The changing face of supply chain management and the challenges we face

ASCMs the topography of the global supply chain landscape continues to change, the skills that supply chain management commands need to change. Increasingly, as businesses strive to get the very best out of their supply chains, in view of emerging technologies and the constantly changing shape of global markets, more and more is being expected of supply chain managers. Unfortunately in many cases, the search for these new talents is coming up short.

Difficulty in recruiting the right quality candidates

According to a report issued in the Wall Street Journal on 22nd May, many companies are finding difficulty in recruiting supply chain managers. They cannot find candidates with the appropriate knowledge and skill sets to cope with the ever increasing complexity of the face of modern supply chain management.

The few managers that do make the grade have done so based not only on their knowledge of supply chain management philosophy and methodology, but also on their grasp of the global environment and new, emerging technologies. It calls for candidates with a rare set of skills that few possess at this juncture.

The additional supply chain management skills required

An example of the new skills required relates to the huge amount of ready data that is now available and that can be used in order to forecast demand more quickly and more precisely. The ability to be able to take advantage of this data means that companies can save significant sums of money by reducing current inventory levels.

But in order to be able to use this new data phenomenon, supply chain management has to develop the knowledge to both gather and analyze the information that is globally floating around.

 

Up until now, most companies have got by, by utilizing the separate skills and talents of supply chain professionals and IT professionals. But in order to be able to gain an in-depth view into what top supply chain management demands in today’s challenging economic environment, the mind that guides an organization’s supply chain, must instinctively fully understand and appreciate the science, the angles and the opportunities of both disciplines.

Facing the single biggest shift of talent the industry has ever seen

John Kern, the Senior Vice President of Supply Chain Operations at Cisco, put the challenge in context when he said that the supply chain industry is currently experiencing one of the single biggest shifts of talent it has ever seen.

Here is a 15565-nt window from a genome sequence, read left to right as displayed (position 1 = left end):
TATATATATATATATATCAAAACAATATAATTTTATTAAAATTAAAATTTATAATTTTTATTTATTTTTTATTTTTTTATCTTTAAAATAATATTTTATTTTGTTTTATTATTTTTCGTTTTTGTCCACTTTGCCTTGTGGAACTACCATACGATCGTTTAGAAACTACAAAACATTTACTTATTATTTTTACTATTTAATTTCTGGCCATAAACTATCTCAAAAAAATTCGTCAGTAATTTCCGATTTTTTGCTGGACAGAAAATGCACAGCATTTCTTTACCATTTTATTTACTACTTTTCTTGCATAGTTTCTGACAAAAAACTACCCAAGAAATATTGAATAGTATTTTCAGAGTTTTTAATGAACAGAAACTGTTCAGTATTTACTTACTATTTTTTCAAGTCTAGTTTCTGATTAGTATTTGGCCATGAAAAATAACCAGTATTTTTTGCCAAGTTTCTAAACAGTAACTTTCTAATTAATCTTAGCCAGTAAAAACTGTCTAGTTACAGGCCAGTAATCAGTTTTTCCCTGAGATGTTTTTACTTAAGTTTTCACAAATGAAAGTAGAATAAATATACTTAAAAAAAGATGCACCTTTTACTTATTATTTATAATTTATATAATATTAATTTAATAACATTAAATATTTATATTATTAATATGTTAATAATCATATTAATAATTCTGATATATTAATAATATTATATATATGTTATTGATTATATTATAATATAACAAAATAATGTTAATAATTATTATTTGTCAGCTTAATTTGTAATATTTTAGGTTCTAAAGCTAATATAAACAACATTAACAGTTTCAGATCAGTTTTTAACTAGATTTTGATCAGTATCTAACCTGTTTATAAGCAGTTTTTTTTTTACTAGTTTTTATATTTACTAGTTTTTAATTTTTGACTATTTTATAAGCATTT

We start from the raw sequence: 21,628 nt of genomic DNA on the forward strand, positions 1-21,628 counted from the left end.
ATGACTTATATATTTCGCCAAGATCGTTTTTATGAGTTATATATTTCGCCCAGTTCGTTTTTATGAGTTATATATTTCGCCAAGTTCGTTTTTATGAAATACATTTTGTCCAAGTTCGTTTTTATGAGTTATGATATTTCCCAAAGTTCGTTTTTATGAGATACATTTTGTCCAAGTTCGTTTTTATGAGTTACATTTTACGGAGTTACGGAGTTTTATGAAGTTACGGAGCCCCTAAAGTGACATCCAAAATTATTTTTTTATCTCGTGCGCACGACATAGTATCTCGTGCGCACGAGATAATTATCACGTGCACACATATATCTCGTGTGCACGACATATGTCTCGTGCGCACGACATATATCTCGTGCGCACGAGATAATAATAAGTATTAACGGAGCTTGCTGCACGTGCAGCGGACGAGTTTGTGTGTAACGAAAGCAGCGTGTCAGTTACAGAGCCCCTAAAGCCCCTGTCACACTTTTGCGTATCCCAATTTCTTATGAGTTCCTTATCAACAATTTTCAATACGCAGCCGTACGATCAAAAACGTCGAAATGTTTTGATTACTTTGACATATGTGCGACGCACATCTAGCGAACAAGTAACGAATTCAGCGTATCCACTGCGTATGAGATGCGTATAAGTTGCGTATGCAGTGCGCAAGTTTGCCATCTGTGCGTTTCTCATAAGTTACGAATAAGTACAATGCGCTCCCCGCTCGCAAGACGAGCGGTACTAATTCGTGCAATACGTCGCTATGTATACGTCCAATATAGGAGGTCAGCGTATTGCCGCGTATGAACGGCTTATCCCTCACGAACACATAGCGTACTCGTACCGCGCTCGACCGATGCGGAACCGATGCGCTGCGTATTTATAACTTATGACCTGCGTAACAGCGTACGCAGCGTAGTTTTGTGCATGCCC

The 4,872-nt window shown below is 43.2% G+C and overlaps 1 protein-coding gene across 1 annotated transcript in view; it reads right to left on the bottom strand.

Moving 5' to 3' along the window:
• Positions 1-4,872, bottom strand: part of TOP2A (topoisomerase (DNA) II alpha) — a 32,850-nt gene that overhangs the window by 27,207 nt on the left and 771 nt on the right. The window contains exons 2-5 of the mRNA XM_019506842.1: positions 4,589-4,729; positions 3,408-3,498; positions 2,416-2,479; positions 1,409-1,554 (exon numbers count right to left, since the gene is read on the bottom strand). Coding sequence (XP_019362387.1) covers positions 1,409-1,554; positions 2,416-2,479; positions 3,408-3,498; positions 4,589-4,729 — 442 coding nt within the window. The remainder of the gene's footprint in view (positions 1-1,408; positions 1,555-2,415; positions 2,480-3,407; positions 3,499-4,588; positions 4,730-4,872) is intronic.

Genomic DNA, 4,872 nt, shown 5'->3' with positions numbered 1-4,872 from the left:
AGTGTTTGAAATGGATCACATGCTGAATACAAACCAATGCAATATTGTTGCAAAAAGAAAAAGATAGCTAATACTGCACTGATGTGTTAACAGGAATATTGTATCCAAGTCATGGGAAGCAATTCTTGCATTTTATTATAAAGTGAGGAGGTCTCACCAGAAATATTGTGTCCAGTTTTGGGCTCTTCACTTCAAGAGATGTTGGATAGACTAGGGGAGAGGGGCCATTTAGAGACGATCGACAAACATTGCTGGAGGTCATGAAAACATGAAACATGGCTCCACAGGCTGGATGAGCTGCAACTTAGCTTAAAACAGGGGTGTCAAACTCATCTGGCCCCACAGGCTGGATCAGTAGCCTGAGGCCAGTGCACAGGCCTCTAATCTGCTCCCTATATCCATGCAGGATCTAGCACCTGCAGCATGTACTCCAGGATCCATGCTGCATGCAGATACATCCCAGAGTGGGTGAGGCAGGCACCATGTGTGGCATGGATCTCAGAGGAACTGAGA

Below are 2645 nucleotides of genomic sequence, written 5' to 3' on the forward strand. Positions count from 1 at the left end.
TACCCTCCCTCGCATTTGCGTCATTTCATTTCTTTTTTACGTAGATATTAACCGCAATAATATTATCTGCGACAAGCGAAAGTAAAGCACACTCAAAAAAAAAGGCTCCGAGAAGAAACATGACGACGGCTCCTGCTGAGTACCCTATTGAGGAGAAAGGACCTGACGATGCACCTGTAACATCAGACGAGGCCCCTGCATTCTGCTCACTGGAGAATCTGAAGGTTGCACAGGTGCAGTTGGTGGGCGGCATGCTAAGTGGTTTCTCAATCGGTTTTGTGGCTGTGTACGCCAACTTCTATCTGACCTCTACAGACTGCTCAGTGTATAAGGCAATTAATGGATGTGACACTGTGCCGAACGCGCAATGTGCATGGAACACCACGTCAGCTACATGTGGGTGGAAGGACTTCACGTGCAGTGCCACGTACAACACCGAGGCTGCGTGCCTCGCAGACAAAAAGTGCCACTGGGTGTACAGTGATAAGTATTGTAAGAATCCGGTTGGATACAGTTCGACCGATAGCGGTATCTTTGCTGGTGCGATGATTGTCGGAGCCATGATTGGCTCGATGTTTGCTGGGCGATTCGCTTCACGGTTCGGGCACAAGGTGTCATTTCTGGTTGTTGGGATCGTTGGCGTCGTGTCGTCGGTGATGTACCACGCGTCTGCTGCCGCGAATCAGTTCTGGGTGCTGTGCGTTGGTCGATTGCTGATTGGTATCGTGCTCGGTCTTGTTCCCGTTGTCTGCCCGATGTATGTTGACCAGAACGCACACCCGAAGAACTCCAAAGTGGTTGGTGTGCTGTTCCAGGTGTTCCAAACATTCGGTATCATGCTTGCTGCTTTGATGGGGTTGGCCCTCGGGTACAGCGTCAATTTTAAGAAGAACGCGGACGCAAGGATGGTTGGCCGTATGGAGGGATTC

Whereas once-upon-a-time all supply chain management required was a thorough understanding of logistics and procurement, managers are now expected to be proactive members of the top leadership teams. It means being able to elevate events upwards on the executive ladder framework while simultaneously being able to construct and continually modify complex global supply chains to optimize commercial opportunities.

The problem is that such talented supply chain individuals are very hard to find. A recent survey carried out by and involving 400 top multinational business executives concluded that 71% of businesses reported having considerable difficulty recruiting candidates at this level. 74% of respondents agreed that what their companies needed were individuals who could deliver solutions to supply chain problems through strategic thinking. However over half of this 74% said that they did not have these supply chain management professionals in place at the moment.

The need to invest in new supply chain education programs

It is becoming more obvious that if businesses do not begin to invest in cultivating in these skills, and the individuals to wield them, they will be left languishing on the sidelines in the coming 2 to 3 years. Those who do take the plunge will prosper and take full advantage of the edge they’ve gained.

According to Cisco’s John Kern, The problem has not only been recognized, but several discussions are taking place across in the Northern USA right now. The overall consensus is an agreement of the caliber of supply chain management professionals that are needed, and the unfortunate fact that there just aren’t enough out there right now.

Providing the appropriate training structure to educate and groom this new breed of supply chain leader has to be a priority. But for all of this wisdom and understanding, no plans have been forthcoming as to how to achieve the goal.

Where do we go from here?

Until such educational programs have been developed, this skill shortage is going to continue. We are very much in the hands of both industry leaders and professional associations. This includes associations such as the American Purchasing Society, and the UK’s Chartered Institute of Procurement and Supply. A meeting of minds needs to take place in order to develop an agenda to bring about the necessary supply chain management education initiative.

In the meantime, it is very much down to individual supply chain management professionals to recognize the opportunity and obtain their own separate qualifications in disciplines such as IT, and Finance.


 

 

In your opinion is it up to individual supply chain management professionals to organize their own higher level training, or should the industry and the professional associations lead the way?

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